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AAA Financials for 2005

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  • Melvin Johnson
    ... 2005 for the AAA. The fingures for 2004 were worrisome but in general thingsare improving in terms of management resources. I do offer the following
    Message 1 of 1 , Jul 13, 2006
      >Recently, I received a copy of the audited financial reports for FY
      2005 for the AAA. The fingures for 2004 were worrisome but in general
      thingsare improving in terms of management resources. I do offer the

      >for your edification. I have done a partial ratio analysis of the
      >financials and a horizontal and vertical analysis of the income statement
      >and balance sheets. Below are highlights of this analysis:
      >2004-2005 Balance sheet comparisons (significant or notable items only):
      >Cash and cash equivalents have increased by $170,000 +or-, and our
      >Investments have decreased from 2004 to 2005 by approximately $500,000.
      >Our Accounts Payable decreased by $110,000 between 2004 and 2005, and our
      >unrestricted funds for operations have decreased by $140,000. In contrast
      >the funds for the sections have increased by $60,000 approximately. The
      >temporarily restricted funds decreased by $350,000 and the permanently
      >restricted funds have increased by $16,000.
      >2004-2005 Statement of Activities (Income Statement) comparisons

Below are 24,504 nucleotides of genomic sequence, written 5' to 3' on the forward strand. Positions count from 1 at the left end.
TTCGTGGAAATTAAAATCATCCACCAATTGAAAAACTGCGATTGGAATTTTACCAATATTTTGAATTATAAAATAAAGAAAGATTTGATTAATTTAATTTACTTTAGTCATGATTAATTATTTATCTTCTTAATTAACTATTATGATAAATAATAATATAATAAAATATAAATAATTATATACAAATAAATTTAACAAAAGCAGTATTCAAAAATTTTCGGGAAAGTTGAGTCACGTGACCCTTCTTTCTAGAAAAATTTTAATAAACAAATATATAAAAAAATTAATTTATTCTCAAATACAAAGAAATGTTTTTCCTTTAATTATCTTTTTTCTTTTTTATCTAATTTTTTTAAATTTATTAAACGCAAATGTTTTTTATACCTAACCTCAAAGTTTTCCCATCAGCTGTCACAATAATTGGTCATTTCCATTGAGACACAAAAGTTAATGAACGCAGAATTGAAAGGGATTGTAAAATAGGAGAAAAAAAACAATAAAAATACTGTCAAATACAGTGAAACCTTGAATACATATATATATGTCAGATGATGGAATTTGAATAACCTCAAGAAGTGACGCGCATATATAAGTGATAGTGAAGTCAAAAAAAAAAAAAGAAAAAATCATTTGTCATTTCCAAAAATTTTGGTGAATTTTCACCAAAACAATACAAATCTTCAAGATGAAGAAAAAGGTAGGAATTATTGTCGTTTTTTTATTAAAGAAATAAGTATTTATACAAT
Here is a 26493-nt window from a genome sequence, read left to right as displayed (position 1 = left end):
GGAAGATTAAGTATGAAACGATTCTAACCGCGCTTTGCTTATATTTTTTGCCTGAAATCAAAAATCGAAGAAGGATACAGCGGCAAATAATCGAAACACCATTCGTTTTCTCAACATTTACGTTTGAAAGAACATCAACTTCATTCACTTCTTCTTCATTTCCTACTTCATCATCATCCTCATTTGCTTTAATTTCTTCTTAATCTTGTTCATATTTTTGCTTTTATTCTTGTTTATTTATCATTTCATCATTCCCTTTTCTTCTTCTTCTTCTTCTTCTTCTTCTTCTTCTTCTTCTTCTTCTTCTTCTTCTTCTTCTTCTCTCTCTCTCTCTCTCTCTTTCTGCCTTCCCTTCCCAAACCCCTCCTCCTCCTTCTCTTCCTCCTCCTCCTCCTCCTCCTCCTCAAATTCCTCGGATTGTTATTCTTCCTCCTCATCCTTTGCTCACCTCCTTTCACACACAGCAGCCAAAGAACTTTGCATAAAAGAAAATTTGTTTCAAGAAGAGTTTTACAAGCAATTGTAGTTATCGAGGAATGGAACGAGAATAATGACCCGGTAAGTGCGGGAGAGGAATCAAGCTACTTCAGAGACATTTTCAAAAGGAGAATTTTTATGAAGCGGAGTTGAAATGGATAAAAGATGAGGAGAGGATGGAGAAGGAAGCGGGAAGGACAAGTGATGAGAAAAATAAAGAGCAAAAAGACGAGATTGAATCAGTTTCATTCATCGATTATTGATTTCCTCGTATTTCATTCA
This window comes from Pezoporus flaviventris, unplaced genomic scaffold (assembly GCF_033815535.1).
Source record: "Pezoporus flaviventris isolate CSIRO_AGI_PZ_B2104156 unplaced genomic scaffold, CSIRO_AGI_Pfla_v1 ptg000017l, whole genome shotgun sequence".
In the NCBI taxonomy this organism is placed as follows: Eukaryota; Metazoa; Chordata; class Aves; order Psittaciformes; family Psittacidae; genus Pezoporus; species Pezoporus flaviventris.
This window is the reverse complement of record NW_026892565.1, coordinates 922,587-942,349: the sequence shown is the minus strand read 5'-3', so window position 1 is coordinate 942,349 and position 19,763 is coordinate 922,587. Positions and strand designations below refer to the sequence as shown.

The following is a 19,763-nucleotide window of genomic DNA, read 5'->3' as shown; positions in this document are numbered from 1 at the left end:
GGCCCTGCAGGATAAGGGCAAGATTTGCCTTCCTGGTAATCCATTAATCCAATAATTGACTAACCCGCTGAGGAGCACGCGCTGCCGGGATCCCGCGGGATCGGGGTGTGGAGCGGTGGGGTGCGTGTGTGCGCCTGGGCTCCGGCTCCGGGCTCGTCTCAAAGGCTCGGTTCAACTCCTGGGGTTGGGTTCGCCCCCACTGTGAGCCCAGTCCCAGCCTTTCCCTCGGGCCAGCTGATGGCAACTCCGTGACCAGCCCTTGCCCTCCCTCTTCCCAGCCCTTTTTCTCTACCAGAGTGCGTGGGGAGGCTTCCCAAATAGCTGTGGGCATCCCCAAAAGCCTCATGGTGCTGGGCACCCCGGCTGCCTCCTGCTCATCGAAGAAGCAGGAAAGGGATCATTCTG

>(significant or notable items only): Revenues from membership increased by
      >$40,000, and publications revenues increased by $155,000. In general all
      >revenues increased by $500,000. In terms of expenses, publications
      >decreased by $130,000, Public education increased by $275,000 and sections
      >expenses increased by $120,000. In general our expenses for 2005 were
      >about $660,000 less than 2004. However, we still ended the year in the
      >hole by $418,000, down from a minus $658,000. So some improvement. I
      >should not that part of this reflects a removed of over $400,000 from
      >temporarily restricted funds from the Mellon grant for AnthroSource
      >2004-2005 Statement of Cash Flows (how does money come and go out) General
      >operations still does not generate enough cash to pay for itself. We had a
      >deficit of $440,000 here. In other words other items must help pay for
      >general operations. If this were a company, in would not be in business
      >very long nor would it be able to get financing from outside sources. The
      >goal should be that we generate enough cash within our normal operations to
      >pay our bills. Additions to cash flow which covered the operating deficit
      >were generated from the sale of investments, to the tune of approximately
      >$600,000. Some of which was used to purchase additional equipment. Thus
      >we had a net increase in cash and cash equivalents of more than $171,000
      >which beef up our checking account over last years balance of $42,000
      >Ratios: Current Ratio (comparison of current assets--can be converted to
      >cash within one year--to current liabilities--must be paid within a year)
      >$626,392/886,188 = .7057, or in other words we had on December 31st enough
      >relative liquid assets to pay off about 70% of our bills. For the Quick
      >Ratio or sometimes called the Acid Test, the number is lower. This
      >compares highly liquid assets (converted to cash immediately) to all
      >current liabilities--494,582/886,188 = .5581, or in other words on December